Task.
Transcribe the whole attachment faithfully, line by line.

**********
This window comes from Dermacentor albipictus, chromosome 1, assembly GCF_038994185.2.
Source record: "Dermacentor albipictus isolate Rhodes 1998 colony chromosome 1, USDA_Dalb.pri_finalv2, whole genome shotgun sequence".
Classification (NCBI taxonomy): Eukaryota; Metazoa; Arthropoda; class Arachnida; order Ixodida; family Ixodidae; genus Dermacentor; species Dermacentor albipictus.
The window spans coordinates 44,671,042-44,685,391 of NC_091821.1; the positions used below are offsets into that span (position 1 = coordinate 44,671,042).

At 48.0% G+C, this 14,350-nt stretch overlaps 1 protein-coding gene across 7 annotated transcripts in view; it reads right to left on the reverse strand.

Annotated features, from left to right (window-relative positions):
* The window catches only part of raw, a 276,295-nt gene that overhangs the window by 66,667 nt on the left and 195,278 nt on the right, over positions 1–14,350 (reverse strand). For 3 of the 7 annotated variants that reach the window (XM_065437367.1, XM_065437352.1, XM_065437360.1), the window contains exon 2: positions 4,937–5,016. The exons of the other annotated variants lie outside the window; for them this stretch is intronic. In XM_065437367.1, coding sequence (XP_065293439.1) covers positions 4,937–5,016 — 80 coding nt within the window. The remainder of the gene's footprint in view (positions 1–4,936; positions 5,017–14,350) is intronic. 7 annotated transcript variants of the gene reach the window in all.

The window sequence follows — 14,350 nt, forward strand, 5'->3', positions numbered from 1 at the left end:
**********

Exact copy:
This window comes from Dermacentor albipictus, chromosome 1, assembly GCF_038994185.2.
Source record: "Dermacentor albipictus isolate Rhodes 1998 colony chromosome 1, USDA_Dalb.pri_finalv2, whole genome shotgun sequence".
Classification (NCBI taxonomy): Eukaryota; Metazoa; Arthropoda; class Arachnida; order Ixodida; family Ixodidae; genus Dermacentor; species Dermacentor albipictus.
The window spans coordinates 44,671,042-44,685,391 of NC_091821.1; the positions used below are offsets into that span (position 1 = coordinate 44,671,042).

At 48.0% G+C, this 14,350-nt stretch overlaps 1 protein-coding gene across 7 annotated transcripts in view; it reads right to left on the reverse strand.

Annotated features, from left to right (window-relative positions):
* The window catches only part of raw, a 276,295-nt gene that overhangs the window by 66,667 nt on the left and 195,278 nt on the right, over positions 1–14,350 (reverse strand). For 3 of the 7 annotated variants that reach the window (XM_065437367.1, XM_065437352.1, XM_065437360.1), the window contains exon 2: positions 4,937–5,016. The exons of the other annotated variants lie outside the window; for them this stretch is intronic. In XM_065437367.1, coding sequence (XP_065293439.1) covers positions 4,937–5,016 — 80 coding nt within the window. The remainder of the gene's footprint in view (positions 1–4,936; positions 5,017–14,350) is intronic. 7 annotated transcript variants of the gene reach the window in all.

The window sequence follows — 14,350 nt, forward strand, 5'->3', positions numbered from 1 at the left end: